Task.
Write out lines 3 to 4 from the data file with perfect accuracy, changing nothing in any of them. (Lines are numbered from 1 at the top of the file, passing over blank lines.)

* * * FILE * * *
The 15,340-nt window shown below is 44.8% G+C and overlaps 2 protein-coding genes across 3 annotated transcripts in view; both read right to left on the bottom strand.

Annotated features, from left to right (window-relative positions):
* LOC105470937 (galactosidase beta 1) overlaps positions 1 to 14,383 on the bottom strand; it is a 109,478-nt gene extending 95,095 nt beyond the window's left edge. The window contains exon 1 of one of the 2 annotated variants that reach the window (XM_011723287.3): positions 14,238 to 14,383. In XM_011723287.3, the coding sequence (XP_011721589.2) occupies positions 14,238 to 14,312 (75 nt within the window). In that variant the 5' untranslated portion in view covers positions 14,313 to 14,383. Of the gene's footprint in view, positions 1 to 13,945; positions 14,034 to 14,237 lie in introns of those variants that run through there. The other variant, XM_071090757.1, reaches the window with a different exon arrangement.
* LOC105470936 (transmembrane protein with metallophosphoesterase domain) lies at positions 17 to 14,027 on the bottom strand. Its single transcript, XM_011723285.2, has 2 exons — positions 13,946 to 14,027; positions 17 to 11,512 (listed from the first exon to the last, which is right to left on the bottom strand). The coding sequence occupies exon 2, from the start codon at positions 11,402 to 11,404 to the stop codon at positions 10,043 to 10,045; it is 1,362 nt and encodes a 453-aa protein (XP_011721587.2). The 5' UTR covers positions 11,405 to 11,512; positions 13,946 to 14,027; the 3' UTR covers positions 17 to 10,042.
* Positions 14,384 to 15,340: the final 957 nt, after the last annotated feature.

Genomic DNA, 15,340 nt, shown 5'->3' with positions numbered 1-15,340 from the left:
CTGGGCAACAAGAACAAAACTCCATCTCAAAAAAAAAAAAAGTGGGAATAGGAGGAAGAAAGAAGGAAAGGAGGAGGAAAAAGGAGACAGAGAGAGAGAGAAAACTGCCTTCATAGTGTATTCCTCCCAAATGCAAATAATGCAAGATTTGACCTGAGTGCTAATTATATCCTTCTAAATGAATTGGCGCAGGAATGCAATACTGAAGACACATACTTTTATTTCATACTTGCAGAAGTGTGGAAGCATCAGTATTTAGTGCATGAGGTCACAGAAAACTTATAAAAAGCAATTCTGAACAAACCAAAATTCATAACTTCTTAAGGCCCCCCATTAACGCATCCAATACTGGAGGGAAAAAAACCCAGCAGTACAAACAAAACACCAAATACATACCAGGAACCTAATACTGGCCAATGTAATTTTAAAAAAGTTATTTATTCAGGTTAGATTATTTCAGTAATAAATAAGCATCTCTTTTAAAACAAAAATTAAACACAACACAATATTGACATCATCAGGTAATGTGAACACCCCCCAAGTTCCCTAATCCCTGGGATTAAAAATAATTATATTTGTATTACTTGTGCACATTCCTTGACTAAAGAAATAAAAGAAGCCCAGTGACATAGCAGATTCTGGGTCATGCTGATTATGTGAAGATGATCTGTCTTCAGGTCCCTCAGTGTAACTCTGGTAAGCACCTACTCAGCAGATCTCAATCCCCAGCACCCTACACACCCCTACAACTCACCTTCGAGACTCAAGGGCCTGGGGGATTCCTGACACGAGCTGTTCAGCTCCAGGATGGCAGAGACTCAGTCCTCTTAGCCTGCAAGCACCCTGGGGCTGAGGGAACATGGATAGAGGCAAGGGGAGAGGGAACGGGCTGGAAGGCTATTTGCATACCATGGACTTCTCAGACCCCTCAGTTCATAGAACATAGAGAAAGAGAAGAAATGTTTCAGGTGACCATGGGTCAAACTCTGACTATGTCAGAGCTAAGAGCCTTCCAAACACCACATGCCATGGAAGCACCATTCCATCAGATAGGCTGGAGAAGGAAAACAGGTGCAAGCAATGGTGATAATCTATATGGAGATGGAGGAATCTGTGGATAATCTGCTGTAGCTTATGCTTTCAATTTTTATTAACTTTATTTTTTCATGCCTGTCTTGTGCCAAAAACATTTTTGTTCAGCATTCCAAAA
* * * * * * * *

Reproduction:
* LOC105470937 (galactosidase beta 1) overlaps positions 1 to 14,383 on the bottom strand; it is a 109,478-nt gene extending 95,095 nt beyond the window's left edge. The window contains exon 1 of one of the 2 annotated variants that reach the window (XM_011723287.3): positions 14,238 to 14,383. In XM_011723287.3, the coding sequence (XP_011721589.2) occupies positions 14,238 to 14,312 (75 nt within the window). In that variant the 5' untranslated portion in view covers positions 14,313 to 14,383. Of the gene's footprint in view, positions 1 to 13,945; positions 14,034 to 14,237 lie in introns of those variants that run through there. The other variant, XM_071090757.1, reaches the window with a different exon arrangement.
* LOC105470936 (transmembrane protein with metallophosphoesterase domain) lies at positions 17 to 14,027 on the bottom strand. Its single transcript, XM_011723285.2, has 2 exons — positions 13,946 to 14,027; positions 17 to 11,512 (listed from the first exon to the last, which is right to left on the bottom strand). The coding sequence occupies exon 2, from the start codon at positions 11,402 to 11,404 to the stop codon at positions 10,043 to 10,045; it is 1,362 nt and encodes a 453-aa protein (XP_011721587.2). The 5' UTR covers positions 11,405 to 11,512; positions 13,946 to 14,027; the 3' UTR covers positions 17 to 10,042.